On Nov. 21, 2016, Institutional Shareholder Services, or ISS, released its voting policy updates for the 2017 proxy season. This release followed ISS’ review of the results of its policy survey, which was summarized in the Oct. 31, 2016 edition of GT Insights. The following is a brief summary of the policy updates:

  • Overboarding of Executive Chairs. ISS will generally recommend against a director that sits on more than five (formerly six) public company boards or, if the director is also the CEO of the public company, more than two public company boards besides their own.

  • IPO Company Dual Class Structures and other Provisions. ISS will generally recommend against directors of the board of newly public companies that, in connection with an IPO, adopted capital structures with multiple classes of stock that have different voting rights or adopted charter or bylaw provisions materially adverse to the rights of shareholders. A commitment to put the provisions to shareholder vote within three years will no longer be sufficient, and a sunset provision on the unequal voting rights would be necessary to avoid a negative recommendation.

    ISS will consider the following factors in making its recommendation: (1) the level of impairment of shareholders’ rights; (2) the disclosed rationale; (3) the ability to change the governance structure (e.g., limitations on shareholders’ right to amend, or supermajority vote requirements to amend, the bylaws or charter); (4) the ability of shareholders to hold directors accountable (i.e., is the board classified or are there annual elections); (5) any reasonable sunset provision; and (6) other relevant factors.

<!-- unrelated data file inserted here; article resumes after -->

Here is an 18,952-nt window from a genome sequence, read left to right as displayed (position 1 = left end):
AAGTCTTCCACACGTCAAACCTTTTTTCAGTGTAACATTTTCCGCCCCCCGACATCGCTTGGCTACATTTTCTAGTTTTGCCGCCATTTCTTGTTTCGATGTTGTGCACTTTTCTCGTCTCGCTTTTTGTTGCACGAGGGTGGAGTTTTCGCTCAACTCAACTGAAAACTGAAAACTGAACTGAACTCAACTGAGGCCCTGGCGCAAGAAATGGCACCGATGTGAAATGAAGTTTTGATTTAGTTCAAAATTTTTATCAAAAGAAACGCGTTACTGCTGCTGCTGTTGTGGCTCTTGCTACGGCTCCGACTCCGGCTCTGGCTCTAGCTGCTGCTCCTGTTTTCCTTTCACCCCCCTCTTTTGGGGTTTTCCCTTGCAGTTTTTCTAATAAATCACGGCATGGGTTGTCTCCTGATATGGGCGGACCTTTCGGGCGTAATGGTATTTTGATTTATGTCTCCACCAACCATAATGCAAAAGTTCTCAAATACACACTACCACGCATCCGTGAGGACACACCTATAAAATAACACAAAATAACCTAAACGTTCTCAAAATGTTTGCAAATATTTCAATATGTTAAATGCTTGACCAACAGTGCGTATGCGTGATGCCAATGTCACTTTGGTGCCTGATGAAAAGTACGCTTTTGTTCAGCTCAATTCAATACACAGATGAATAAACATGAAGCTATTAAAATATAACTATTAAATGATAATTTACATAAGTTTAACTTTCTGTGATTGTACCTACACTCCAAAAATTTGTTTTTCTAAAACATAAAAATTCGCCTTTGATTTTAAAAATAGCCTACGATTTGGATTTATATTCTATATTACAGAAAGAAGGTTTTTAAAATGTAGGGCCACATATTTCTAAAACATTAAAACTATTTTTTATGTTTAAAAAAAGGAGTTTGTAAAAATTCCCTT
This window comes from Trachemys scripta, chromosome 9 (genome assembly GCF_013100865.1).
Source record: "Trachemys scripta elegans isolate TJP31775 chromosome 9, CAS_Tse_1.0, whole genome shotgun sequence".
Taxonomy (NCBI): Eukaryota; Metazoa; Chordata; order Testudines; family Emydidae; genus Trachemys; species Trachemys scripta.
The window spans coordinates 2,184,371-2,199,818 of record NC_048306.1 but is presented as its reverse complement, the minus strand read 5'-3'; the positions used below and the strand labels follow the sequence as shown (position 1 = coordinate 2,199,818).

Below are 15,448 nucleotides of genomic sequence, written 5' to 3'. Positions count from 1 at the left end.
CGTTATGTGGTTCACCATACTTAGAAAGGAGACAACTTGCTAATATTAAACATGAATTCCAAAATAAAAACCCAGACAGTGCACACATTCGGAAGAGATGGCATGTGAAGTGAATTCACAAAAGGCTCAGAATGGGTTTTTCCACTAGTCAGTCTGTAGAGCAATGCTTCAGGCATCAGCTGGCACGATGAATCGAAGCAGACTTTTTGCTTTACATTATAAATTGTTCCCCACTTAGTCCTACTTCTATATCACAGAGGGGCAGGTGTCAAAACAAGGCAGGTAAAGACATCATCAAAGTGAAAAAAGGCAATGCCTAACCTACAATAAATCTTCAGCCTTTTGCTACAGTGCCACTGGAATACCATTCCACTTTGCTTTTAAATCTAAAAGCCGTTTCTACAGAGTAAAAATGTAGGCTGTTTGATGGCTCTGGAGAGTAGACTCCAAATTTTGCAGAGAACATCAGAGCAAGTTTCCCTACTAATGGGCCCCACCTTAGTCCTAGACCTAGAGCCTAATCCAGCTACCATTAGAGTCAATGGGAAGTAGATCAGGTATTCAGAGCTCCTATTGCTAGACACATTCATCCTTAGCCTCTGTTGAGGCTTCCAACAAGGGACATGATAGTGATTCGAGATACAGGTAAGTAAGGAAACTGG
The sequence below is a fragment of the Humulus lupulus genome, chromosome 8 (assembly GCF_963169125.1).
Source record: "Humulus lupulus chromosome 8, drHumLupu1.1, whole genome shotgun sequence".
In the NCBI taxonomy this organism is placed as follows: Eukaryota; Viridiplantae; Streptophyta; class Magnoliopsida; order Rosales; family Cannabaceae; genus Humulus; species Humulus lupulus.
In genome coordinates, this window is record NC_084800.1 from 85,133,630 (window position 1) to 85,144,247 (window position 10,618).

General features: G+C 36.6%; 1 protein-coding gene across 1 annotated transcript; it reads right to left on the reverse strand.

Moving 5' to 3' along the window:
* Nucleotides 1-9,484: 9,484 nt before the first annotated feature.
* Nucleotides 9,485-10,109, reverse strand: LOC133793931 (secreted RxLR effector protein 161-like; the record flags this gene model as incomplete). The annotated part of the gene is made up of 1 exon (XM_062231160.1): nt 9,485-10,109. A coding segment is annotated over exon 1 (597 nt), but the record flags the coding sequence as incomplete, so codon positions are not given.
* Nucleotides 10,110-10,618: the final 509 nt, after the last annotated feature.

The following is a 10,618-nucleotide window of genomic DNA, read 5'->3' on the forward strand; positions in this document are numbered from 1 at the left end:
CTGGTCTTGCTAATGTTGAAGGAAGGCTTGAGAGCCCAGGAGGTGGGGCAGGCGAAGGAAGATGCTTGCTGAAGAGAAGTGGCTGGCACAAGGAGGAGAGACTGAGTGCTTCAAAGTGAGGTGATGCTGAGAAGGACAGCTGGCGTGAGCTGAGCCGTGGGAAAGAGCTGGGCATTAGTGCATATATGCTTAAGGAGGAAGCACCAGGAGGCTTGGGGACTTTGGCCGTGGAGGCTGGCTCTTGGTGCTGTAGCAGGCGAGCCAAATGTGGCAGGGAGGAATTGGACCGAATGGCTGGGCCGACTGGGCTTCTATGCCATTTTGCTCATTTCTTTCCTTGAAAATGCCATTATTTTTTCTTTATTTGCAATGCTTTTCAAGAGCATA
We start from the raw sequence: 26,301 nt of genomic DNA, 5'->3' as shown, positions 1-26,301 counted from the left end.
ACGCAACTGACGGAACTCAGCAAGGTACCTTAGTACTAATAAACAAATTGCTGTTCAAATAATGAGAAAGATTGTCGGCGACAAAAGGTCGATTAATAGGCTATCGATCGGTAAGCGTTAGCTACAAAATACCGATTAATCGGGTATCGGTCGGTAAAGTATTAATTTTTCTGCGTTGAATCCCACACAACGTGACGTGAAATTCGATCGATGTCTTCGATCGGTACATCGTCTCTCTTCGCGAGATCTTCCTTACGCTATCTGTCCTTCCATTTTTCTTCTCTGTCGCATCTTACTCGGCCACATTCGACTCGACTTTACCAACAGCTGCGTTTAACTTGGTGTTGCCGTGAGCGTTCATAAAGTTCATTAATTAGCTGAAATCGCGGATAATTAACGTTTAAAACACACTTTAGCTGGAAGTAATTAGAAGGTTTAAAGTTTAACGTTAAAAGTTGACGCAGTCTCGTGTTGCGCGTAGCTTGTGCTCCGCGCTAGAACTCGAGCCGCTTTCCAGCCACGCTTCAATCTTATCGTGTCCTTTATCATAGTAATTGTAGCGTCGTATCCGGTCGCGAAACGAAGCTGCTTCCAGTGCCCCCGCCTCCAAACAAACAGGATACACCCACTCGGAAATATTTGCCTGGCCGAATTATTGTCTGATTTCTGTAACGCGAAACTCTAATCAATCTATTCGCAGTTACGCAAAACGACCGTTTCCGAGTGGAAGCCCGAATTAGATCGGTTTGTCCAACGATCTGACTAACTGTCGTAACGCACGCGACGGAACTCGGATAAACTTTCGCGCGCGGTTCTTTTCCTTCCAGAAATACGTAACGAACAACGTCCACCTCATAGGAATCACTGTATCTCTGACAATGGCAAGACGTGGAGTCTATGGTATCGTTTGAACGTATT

• Company-Imposed Restrictions on Binding Shareholder Proposals. ISS will recommend against the members of the governance committee if the company’s governing documents impose undue restrictions on shareholders’ ability to amend the company’s bylaws, such as prohibiting the submission of binding shareholder proposals or imposing share ownership or holding periods in excess of that required under Rule 14a-8. These recommendations would continue until the restrictive provisions were eliminated.

  • Stock Distributions: Splits and Dividends. ISS will generally recommend in favor of a management proposal to increase the company’s authorized common shares for stock splits or stock dividends, provided the “effective” increase (formerly just “increase”) in authorized shares is within the allowable increase calculated in accordance with ISS’ Common Stock Authorization policy.

  • Equity and Other Compensation Plans. ISS will add dividends payable prior to vesting as a plan feature in connection with its evaluation of a company’s Equity Plan Scorecard (EPSC). A company will earn full EPSC points if the plan expressly prohibits, for all award types, the payment of dividends before the vesting of the underlying award, but will earn no EPSC points if the plan is silent or does not include the prohibition, even if the company in practice does not pay dividends until vesting. In addition, a minimum vesting period of one year for all award types must be specified under the plan in order to receive full EPSC points for this factor, but no points will be earned if the plan allows for individual award agreements that reduce or eliminate the one-year vesting requirement.